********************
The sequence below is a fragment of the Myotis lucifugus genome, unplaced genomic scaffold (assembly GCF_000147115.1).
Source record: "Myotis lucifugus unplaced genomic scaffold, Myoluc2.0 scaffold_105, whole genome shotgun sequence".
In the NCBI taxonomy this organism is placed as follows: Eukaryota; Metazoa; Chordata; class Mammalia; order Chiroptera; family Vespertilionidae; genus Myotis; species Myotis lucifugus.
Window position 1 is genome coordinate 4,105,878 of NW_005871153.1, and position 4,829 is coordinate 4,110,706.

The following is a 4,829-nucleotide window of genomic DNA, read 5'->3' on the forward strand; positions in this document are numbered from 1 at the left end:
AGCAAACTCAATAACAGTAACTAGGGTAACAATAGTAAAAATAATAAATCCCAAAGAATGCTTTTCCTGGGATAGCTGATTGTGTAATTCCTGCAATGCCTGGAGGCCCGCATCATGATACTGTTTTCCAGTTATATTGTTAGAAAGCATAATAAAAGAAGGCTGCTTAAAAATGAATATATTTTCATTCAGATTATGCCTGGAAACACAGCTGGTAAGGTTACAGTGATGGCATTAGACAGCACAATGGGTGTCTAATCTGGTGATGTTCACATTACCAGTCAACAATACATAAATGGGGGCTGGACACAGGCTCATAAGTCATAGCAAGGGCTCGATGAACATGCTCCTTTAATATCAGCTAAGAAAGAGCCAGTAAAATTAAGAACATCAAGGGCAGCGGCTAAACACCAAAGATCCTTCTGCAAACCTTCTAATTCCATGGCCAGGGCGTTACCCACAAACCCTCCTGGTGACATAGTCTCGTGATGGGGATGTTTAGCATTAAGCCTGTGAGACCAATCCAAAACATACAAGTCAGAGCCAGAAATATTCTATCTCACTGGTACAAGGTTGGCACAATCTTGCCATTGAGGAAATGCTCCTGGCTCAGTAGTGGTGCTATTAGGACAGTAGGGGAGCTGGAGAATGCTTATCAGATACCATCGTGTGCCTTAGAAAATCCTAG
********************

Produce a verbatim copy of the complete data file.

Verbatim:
The sequence below is a fragment of the Myotis lucifugus genome, unplaced genomic scaffold (assembly GCF_000147115.1).
Source record: "Myotis lucifugus unplaced genomic scaffold, Myoluc2.0 scaffold_105, whole genome shotgun sequence".
In the NCBI taxonomy this organism is placed as follows: Eukaryota; Metazoa; Chordata; class Mammalia; order Chiroptera; family Vespertilionidae; genus Myotis; species Myotis lucifugus.
Window position 1 is genome coordinate 4,105,878 of NW_005871153.1, and position 4,829 is coordinate 4,110,706.

The following is a 4,829-nucleotide window of genomic DNA, read 5'->3' on the forward strand; positions in this document are numbered from 1 at the left end:
AGCAAACTCAATAACAGTAACTAGGGTAACAATAGTAAAAATAATAAATCCCAAAGAATGCTTTTCCTGGGATAGCTGATTGTGTAATTCCTGCAATGCCTGGAGGCCCGCATCATGATACTGTTTTCCAGTTATATTGTTAGAAAGCATAATAAAAGAAGGCTGCTTAAAAATGAATATATTTTCATTCAGATTATGCCTGGAAACACAGCTGGTAAGGTTACAGTGATGGCATTAGACAGCACAATGGGTGTCTAATCTGGTGATGTTCACATTACCAGTCAACAATACATAAATGGGGGCTGGACACAGGCTCATAAGTCATAGCAAGGGCTCGATGAACATGCTCCTTTAATATCAGCTAAGAAAGAGCCAGTAAAATTAAGAACATCAAGGGCAGCGGCTAAACACCAAAGATCCTTCTGCAAACCTTCTAATTCCATGGCCAGGGCGTTACCCACAAACCCTCCTGGTGACATAGTCTCGTGATGGGGATGTTTAGCATTAAGCCTGTGAGACCAATCCAAAACATACAAGTCAGAGCCAGAAATATTCTATCTCACTGGTACAAGGTTGGCACAATCTTGCCATTGAGGAAATGCTCCTGGCTCAGTAGTGGTGCTATTAGGACAGTAGGGGAGCTGGAGAATGCTTATCAGATACCATCGTGTGCCTTAGAAAATCCTAG